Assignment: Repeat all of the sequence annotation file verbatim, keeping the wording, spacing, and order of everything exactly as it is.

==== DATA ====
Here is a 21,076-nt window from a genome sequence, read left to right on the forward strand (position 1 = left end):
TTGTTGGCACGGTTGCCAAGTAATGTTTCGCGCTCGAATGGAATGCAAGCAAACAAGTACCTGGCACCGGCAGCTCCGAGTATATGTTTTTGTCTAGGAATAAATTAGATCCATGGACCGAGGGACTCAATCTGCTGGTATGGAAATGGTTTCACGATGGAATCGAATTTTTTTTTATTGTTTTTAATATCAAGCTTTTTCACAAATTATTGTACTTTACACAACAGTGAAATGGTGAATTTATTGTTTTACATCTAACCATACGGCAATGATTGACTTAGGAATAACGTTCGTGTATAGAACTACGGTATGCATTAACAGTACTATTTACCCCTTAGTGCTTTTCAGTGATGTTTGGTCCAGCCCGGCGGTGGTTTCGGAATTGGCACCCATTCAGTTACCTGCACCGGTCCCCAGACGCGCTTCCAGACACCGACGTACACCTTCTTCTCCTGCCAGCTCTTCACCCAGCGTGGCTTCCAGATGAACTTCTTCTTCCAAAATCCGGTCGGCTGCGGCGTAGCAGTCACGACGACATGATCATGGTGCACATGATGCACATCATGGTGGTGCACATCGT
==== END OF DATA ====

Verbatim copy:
Here is a 21,076-nt window from a genome sequence, read left to right on the forward strand (position 1 = left end):
TTGTTGGCACGGTTGCCAAGTAATGTTTCGCGCTCGAATGGAATGCAAGCAAACAAGTACCTGGCACCGGCAGCTCCGAGTATATGTTTTTGTCTAGGAATAAATTAGATCCATGGACCGAGGGACTCAATCTGCTGGTATGGAAATGGTTTCACGATGGAATCGAATTTTTTTTTATTGTTTTTAATATCAAGCTTTTTCACAAATTATTGTACTTTACACAACAGTGAAATGGTGAATTTATTGTTTTACATCTAACCATACGGCAATGATTGACTTAGGAATAACGTTCGTGTATAGAACTACGGTATGCATTAACAGTACTATTTACCCCTTAGTGCTTTTCAGTGATGTTTGGTCCAGCCCGGCGGTGGTTTCGGAATTGGCACCCATTCAGTTACCTGCACCGGTCCCCAGACGCGCTTCCAGACACCGACGTACACCTTCTTCTCCTGCCAGCTCTTCACCCAGCGTGGCTTCCAGATGAACTTCTTCTTCCAAAATCCGGTCGGCTGCGGCGTAGCAGTCACGACGACATGATCATGGTGCACATGATGCACATCATGGTGGTGCACATCGT